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            Bacterial rhodopsin: evidence for a new type of phototrophy in the sea.

            Extremely halophilic archaea contain retinal-binding integral membrane proteins called bacteriorhodopsins that function as light-driven proton pumps. So far, bacteriorhodopsins capable of generating a chemiosmotic membrane potential in response to light have been demonstrated only in halophilic archaea. We describe here a type of rhodopsin derived from bacteria that was discovered through genomic analyses of naturally occuring marine bacterioplankton. The bacterial rhodopsin was encoded in the genome of an uncultivated gamma-proteobacterium and shared highest amino acid sequence similarity with archaeal rhodopsins. The protein was functionally expressed in Escherichia coli and bound retinal to form an active, light-driven proton pump. The new rhodopsin exhibited a photochemical reaction cycle with intermediates and kinetics characteristic of archaeal proton-pumping rhodopsins. Our results demonstrate that archaeal-like rhodopsins are broadly distributed among different taxa, including members of the domain Bacteria. Our data also indicate that a previously unsuspected mode of bacterially mediated light-driven energy generation may commonly occur in oceanic surface waters worldwide.
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              Proteorhodopsin phototrophy in the ocean.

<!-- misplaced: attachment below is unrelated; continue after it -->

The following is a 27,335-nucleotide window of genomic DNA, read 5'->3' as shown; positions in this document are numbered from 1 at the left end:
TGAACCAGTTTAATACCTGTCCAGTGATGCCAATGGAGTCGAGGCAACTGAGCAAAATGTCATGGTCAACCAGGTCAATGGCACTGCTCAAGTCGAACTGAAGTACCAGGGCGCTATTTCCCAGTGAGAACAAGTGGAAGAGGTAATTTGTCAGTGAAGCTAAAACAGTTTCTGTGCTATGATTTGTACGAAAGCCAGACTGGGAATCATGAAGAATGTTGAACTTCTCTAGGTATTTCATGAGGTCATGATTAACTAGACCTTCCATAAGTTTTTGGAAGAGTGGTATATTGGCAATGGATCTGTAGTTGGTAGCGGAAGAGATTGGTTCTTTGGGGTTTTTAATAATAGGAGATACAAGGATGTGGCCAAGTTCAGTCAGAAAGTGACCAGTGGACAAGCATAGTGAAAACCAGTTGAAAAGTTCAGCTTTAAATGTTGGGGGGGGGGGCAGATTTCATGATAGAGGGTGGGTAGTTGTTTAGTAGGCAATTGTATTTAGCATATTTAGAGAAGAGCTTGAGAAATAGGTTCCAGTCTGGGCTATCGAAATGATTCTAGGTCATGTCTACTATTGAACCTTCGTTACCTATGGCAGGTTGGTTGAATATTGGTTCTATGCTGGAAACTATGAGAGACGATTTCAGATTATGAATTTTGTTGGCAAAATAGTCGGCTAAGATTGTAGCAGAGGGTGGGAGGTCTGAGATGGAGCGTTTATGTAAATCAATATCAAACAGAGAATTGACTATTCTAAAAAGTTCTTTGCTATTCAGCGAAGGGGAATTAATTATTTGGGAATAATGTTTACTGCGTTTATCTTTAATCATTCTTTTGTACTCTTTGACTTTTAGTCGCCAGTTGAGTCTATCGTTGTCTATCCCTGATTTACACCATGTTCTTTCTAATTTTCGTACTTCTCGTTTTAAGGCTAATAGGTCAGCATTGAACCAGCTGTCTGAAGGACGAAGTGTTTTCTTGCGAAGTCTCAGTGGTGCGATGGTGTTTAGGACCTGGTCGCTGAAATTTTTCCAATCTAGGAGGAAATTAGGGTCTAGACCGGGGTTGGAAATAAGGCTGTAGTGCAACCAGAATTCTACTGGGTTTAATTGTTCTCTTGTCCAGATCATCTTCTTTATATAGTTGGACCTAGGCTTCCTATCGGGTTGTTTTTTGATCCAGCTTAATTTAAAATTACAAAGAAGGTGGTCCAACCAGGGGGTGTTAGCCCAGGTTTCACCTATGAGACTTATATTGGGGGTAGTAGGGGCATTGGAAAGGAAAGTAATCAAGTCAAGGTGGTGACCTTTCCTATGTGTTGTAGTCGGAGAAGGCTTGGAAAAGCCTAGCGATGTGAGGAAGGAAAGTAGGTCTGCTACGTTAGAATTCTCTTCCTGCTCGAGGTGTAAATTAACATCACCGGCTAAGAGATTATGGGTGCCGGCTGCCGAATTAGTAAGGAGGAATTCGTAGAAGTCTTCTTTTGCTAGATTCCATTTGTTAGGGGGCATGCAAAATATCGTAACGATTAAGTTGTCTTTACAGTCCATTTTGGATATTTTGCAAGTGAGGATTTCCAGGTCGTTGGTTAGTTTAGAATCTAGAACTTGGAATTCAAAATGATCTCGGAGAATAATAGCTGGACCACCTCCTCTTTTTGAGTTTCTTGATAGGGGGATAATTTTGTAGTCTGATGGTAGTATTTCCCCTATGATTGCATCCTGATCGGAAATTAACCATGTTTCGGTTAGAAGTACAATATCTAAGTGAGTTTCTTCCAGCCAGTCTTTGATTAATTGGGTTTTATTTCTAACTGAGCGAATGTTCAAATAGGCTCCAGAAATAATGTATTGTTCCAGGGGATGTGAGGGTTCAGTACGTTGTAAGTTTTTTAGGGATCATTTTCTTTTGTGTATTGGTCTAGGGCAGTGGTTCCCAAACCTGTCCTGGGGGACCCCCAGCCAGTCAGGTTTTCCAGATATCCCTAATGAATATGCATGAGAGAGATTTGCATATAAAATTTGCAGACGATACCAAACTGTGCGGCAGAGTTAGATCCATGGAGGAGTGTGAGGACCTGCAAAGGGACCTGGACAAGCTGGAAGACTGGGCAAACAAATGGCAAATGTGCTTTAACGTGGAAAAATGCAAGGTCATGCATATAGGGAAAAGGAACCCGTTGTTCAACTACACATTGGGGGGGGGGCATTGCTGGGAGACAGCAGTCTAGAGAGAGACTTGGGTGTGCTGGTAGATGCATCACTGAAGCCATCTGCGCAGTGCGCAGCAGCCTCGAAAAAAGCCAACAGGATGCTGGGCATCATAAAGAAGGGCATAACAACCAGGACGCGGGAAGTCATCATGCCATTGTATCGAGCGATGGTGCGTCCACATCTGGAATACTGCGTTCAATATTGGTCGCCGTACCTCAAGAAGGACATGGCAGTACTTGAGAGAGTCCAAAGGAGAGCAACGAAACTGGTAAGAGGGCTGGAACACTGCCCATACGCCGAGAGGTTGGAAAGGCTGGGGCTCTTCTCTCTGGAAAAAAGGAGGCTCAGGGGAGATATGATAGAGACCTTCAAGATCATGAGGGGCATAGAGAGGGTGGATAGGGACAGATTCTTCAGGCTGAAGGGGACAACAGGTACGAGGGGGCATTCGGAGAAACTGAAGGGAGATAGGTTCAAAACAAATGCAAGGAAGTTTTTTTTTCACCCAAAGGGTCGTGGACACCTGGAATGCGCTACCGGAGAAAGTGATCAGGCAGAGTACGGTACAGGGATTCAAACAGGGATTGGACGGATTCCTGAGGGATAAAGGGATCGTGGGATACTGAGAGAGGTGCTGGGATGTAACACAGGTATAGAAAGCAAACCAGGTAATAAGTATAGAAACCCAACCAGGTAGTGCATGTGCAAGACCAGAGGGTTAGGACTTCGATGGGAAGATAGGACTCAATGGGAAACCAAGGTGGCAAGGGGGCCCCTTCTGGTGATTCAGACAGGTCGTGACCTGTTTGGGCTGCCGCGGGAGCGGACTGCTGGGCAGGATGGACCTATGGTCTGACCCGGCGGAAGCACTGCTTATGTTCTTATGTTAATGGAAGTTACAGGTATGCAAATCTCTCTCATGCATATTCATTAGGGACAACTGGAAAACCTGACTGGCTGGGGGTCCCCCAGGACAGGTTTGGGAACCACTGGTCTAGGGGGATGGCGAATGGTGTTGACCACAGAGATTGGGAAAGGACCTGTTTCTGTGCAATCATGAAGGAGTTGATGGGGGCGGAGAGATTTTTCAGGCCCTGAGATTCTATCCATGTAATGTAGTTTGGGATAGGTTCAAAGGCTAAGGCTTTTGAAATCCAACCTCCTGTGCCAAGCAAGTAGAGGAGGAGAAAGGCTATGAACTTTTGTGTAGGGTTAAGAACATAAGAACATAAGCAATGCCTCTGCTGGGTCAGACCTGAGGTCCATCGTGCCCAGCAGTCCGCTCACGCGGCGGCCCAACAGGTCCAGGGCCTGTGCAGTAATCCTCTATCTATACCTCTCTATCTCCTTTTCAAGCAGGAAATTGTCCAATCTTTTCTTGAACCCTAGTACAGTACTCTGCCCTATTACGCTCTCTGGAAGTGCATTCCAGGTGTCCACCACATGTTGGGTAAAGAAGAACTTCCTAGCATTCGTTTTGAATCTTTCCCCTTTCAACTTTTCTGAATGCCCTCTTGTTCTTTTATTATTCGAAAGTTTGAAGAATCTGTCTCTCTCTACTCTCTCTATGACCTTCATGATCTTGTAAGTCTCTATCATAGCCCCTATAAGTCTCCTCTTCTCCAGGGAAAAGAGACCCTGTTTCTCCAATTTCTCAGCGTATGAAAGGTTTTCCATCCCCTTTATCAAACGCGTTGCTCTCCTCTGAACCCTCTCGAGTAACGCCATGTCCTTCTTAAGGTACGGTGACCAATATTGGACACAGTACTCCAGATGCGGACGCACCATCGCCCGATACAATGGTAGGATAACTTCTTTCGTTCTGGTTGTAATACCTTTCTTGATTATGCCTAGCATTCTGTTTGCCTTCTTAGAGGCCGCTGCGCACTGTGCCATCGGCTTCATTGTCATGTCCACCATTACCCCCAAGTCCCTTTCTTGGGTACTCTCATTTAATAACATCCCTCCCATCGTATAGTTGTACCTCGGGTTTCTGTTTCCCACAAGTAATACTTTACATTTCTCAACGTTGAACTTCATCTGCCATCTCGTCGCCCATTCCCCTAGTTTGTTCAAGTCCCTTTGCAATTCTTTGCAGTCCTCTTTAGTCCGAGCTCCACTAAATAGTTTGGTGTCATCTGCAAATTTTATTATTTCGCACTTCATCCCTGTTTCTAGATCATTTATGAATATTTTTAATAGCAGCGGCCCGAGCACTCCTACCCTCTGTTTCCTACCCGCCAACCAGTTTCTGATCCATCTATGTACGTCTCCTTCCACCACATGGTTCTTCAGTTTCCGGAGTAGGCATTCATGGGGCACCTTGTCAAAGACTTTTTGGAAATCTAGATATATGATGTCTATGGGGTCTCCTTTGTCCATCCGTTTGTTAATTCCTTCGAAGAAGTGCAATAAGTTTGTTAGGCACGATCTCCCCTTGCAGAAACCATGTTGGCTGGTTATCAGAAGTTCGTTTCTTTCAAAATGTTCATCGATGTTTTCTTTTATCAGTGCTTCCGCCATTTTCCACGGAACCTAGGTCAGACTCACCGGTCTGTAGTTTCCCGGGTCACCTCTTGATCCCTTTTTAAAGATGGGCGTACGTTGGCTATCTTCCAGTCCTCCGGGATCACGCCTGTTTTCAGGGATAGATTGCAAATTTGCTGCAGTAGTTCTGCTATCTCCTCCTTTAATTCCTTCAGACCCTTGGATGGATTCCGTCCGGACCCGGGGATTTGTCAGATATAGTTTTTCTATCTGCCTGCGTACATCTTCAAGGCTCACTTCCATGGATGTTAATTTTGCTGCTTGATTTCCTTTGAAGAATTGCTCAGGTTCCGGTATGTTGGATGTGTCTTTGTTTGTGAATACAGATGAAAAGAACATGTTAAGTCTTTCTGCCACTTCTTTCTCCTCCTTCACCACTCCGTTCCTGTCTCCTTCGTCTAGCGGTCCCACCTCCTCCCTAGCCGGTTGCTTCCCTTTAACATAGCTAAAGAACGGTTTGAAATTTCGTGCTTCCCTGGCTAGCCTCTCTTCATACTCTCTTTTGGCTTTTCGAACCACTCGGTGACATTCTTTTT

Proteorhodopsin, a retinal-containing integral membrane protein that functions as a light-driven proton pump, was discovered in the genome of an uncultivated marine bacterium; however, the prevalence, expression and genetic variability of this protein in native marine microbial populations remain unknown. Here we report that photoactive proteorhodopsin is present in oceanic surface waters. We also provide evidence of an extensive family of globally distributed proteorhodopsin variants. The protein pigments comprising this rhodopsin family seem to be spectrally tuned to different habitats--absorbing light at different wavelengths in accordance with light available in the environment. Together, our data suggest that proteorhodopsin-based phototrophy is a globally significant oceanic microbial process.

                Author and article information

                BMC Bioinformatics
                BMC Bioinformatics
                BioMed Central (London )
                26 October 2004
                : 5
                : 163
                [1 ]Microbial Genomics Group, Max Planck Institute for Marine Microbiology, D-28359 Bremen, Germany
                [2 ]International University Bremen, D-28759 Bremen, Germany
                Copyright © 2004 Teeling et al; licensee BioMed Central Ltd.

                This is an open-access article distributed under the terms of the Creative Commons Attribution License ( http://creativecommons.org/licenses/by/2.0), which permits unrestricted use, distribution, and reproduction in any medium, provided the original work is properly cited.

                : 17 August 2004
                : 26 October 2004

                Bioinformatics & Computational biology
                Bioinformatics & Computational biology